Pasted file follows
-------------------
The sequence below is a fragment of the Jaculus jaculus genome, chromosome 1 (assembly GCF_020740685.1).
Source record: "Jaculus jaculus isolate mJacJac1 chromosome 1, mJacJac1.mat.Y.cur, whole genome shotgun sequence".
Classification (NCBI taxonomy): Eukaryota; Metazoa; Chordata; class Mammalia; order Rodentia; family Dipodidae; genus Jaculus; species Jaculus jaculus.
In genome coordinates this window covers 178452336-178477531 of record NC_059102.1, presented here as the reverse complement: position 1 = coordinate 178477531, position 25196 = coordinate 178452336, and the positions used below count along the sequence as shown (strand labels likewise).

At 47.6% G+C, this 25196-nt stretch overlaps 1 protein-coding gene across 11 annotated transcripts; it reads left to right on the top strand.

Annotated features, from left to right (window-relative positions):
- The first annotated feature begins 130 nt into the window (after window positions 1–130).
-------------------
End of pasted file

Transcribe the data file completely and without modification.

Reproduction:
The sequence below is a fragment of the Jaculus jaculus genome, chromosome 1 (assembly GCF_020740685.1).
Source record: "Jaculus jaculus isolate mJacJac1 chromosome 1, mJacJac1.mat.Y.cur, whole genome shotgun sequence".
Classification (NCBI taxonomy): Eukaryota; Metazoa; Chordata; class Mammalia; order Rodentia; family Dipodidae; genus Jaculus; species Jaculus jaculus.
In genome coordinates this window covers 178452336-178477531 of record NC_059102.1, presented here as the reverse complement: position 1 = coordinate 178477531, position 25196 = coordinate 178452336, and the positions used below count along the sequence as shown (strand labels likewise).

At 47.6% G+C, this 25196-nt stretch overlaps 1 protein-coding gene across 11 annotated transcripts; it reads left to right on the top strand.

Annotated features, from left to right (window-relative positions):
- The first annotated feature begins 130 nt into the window (after window positions 1–130).